Numbers show dominance by pitchers
Baseball: If you thought the 2011 season seemed like a throwback, you were right.
Offense dropped to a level not seen since Greg Maddux, Roger Clemens and Curt Schilling were dominating on the mound.
Nearly two decades later, Justin Verlander, Roy Halladay and Clayton Kershaw helped bring in a new era of prime power arms that’s caused scoring and home runs to drop to levels not seen in 19 years.
“There’s a good generation of young pitchers who have come up and established themselves,” said Colorado’s Jason Giambi, an A.L. MVP in the long-gone sluggers’ epoch. “The days of offensive guys putting up crazy numbers, I think it’s going to be different the next few years.”
Teams averaged 4.28 runs per game this season, the lowest since 1992’s 4.12 and down from a Steroids Era peak of 5.14 in 2000. And the home run average was down to 0.94 each team per game, also the lowest in 19 years and a sharp drop from 1.17 in 2000. That was when Giambi was voted A.L. MVP – he later admitted he was among those who took steroids to bulk up.
It wasn’t just home run hitters who had a tough time, according to STATS LLC. The major league batting average of .255 was the lowest since 1989. On the flip side, the 3.94 ERA was a level last seen in 1992.
Detroit’s Justin Verlander became the first 24-game winner since Arizona’s Randy Johnson in 2002. Tampa Bay’s James Shields had 11 complete games, the first in double digits since Johnson’s 12 in 1999. Philadelphia’s Cliff Lee became the first pitcher with six shutouts since Tim Belcher’s eight for the Los Angeles Dodgers in 1989.
• Baseball attendance rose slightly: Another sellout at AT&T Park, a fine showing at Petco Park and a nice send-off at Sun Life Stadium.
In a season full of comebacks, Major League Baseball attendance also rallied.
MLB’s average attendance rose by about half of 1 percent this year, ending three straight seasons of drops.
The World Series champion San Francisco Giants sold out every home game this year and drew rousing ovations in their wrapup Wednesday. San Diego drew more than 32,000 fans to Petco for the season finale against the Cubs while Florida attracted 34,615 in the final game at Sun Life before moving into a new ballpark next year.
The N.L. East champion Philadelphia Phillies led baseball’s attendance chart for the first time, drawing 3,680,718 fans. The Phillies have had 204 straight regular-season sellouts at Citizens Bank Park – Boston has sold out 712 straight games at Fenway Park.
The overall attendance of 73,425,568 this year was the fifth highest in MLB history.
Indianapolis prepares Painter for start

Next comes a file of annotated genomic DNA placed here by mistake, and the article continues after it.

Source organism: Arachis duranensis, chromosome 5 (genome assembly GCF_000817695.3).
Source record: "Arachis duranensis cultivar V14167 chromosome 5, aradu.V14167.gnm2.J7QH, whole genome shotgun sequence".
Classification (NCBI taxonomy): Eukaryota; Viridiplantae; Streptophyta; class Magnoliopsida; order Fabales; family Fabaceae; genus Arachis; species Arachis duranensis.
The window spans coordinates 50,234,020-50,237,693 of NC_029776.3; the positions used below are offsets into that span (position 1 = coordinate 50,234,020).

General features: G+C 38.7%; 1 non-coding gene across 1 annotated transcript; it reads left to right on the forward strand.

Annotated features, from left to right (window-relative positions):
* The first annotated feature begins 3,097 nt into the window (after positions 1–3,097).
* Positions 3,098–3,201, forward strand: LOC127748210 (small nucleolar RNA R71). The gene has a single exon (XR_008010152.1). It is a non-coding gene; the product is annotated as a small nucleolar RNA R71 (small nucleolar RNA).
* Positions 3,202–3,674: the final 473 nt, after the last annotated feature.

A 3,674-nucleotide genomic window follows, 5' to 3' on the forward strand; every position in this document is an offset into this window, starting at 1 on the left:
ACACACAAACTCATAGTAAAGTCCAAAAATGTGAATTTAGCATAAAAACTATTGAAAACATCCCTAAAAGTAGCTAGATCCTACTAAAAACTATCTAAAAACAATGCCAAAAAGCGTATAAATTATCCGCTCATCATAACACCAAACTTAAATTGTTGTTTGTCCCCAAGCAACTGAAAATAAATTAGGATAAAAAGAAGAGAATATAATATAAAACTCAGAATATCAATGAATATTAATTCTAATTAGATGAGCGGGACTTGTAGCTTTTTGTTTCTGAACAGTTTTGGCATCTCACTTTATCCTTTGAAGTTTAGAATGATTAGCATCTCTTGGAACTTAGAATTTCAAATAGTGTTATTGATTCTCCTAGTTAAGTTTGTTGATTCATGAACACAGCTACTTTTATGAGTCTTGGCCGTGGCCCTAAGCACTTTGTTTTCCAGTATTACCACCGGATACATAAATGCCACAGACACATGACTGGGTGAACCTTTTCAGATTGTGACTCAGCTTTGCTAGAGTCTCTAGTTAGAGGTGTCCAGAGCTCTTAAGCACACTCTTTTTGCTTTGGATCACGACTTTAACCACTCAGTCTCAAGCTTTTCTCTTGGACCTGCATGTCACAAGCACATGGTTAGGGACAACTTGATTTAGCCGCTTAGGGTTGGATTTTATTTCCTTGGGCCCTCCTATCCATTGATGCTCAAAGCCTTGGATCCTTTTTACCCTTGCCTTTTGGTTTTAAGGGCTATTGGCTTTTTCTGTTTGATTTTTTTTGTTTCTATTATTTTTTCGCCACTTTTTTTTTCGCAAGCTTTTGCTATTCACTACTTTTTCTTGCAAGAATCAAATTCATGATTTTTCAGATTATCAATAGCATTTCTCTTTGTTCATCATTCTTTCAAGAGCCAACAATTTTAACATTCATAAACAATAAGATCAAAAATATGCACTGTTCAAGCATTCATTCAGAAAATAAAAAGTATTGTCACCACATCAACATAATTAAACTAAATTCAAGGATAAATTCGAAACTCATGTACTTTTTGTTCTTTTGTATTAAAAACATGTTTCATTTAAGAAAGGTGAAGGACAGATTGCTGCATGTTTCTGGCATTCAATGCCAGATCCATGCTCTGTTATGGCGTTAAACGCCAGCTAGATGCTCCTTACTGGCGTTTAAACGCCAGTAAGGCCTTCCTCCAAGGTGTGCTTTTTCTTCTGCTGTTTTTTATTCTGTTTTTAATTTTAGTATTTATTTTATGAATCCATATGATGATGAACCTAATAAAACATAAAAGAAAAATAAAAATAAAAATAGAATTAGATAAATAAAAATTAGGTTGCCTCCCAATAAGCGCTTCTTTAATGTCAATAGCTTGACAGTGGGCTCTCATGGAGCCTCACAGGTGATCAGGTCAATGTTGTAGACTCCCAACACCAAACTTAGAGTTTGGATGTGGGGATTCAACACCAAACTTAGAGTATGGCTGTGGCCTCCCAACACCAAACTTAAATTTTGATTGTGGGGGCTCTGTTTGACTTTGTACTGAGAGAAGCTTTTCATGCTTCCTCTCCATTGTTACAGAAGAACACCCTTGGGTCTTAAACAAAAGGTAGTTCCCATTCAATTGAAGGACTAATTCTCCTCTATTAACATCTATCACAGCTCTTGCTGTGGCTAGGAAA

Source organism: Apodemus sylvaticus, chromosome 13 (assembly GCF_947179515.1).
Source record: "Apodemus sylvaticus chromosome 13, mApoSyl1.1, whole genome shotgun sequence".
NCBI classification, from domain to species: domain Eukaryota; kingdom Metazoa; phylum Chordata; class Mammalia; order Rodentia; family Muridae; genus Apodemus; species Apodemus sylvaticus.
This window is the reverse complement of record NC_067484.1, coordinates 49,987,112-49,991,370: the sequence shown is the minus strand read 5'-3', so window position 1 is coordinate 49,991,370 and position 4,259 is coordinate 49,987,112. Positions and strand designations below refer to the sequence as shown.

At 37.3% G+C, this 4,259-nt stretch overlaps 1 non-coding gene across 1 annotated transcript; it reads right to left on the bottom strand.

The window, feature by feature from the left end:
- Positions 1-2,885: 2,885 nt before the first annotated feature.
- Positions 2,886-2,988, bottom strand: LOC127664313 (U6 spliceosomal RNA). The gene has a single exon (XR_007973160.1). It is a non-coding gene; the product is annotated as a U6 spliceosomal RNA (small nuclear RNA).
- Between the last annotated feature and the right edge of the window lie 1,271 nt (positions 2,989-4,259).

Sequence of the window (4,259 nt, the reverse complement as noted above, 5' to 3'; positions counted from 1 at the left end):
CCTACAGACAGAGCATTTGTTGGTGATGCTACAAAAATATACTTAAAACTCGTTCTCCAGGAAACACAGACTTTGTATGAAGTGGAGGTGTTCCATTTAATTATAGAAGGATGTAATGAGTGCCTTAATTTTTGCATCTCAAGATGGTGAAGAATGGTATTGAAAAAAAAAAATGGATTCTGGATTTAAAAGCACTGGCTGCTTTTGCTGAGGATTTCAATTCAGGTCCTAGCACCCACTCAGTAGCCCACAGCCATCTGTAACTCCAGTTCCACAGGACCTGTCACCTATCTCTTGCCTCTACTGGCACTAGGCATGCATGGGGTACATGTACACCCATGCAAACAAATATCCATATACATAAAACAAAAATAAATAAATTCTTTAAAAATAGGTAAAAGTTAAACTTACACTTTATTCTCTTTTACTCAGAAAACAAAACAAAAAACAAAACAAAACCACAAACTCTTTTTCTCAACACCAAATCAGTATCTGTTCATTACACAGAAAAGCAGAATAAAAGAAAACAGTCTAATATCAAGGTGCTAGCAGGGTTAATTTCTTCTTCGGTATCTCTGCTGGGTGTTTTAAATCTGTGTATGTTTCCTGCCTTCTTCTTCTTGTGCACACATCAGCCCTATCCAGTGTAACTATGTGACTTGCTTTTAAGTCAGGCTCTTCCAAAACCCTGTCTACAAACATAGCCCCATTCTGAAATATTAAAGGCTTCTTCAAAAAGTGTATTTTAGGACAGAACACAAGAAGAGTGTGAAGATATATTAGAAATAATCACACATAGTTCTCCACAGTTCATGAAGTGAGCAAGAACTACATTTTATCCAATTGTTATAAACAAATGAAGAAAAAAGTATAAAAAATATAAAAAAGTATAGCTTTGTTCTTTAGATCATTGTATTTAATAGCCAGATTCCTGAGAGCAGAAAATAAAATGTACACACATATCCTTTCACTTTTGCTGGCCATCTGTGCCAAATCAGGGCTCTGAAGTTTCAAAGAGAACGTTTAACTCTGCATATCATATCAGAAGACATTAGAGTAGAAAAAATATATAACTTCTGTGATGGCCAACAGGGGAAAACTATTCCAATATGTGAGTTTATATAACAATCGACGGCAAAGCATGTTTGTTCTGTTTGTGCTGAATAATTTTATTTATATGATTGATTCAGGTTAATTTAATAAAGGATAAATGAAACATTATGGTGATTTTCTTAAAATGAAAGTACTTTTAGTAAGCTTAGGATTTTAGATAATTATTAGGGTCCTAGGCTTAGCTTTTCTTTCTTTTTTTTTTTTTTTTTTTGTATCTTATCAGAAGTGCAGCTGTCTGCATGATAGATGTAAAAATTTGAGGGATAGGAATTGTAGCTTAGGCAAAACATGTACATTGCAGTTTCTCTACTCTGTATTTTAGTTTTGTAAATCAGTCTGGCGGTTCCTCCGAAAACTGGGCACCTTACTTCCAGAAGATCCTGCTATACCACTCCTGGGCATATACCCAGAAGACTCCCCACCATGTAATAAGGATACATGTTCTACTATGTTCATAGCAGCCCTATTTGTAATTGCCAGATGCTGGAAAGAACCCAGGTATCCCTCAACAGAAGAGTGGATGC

NFL: The Indianapolis Colts are preparing as though Curtis Painter will be their starting quarterback at Tampa Bay on Monday.
Kerry Collins is still recovering after suffering concussion-like symptoms Sunday against Pittsburgh and his status remains in doubt. That means the Colts are getting Painter ready for what would be his first NFL start.
“You have to,” Colts coach Jim Caldwell said. “There’s no other way to do it. I had this old adage when I started coaching that you’ve got to coach who shows up. Today, Curtis is practicing and Kerry is not, so obviously, we have to get him (Curtis) ready for the ballgame.”
Indy signed quarterback Dan Orlovsky to the active roster on Wednesday to provide depth. Peyton Manning isn’t expected to return until November or December as he recovers from neck surgery.
Vegas, McGirt share lead after torrid 63s
Golf: Jhonattan Vegas and William McGirt shot career-best 8-under-par 63s to share the first-round lead in the Justin Timberlake Shriners Hospitals for Children Open at Las Vegas.
Vegas, the Venezuelan rookie who won the Bob Hope Classic in January for his first PGA Tour title, had 10 birdies and two bogeys at TPC Summerlin in the first of four Fall Series events.
McGirt, also a PGA Tour rookie, had eight birdies in a bogey-free round.
Spokane native Alex Prugh is four shots back after opening with a 67.
Boise State, BYU set 12-game series
College sports: Boise State and BYU announced a 12-game home-and-home football series that begins next year and runs through 2023.
The schools signed a four-year agreement in January 2008, with games in Boise in 2012 and 2014 and in Provo, Utah in 2013 and 2015.
• NCAA places Cincinnati on probation: The NCAA placed the University of Cincinnati on two years of probation for violating rules on calling recruits in its women’s basketball and football programs.
The NCAA said the university discovered the improper calls and reported them.
The NCAA infractions committee found a major violation in women’s basketball and secondary ones in football and women’s basketball.
The university said the NCAA accepted its self-imposed sanctions, which it has completed.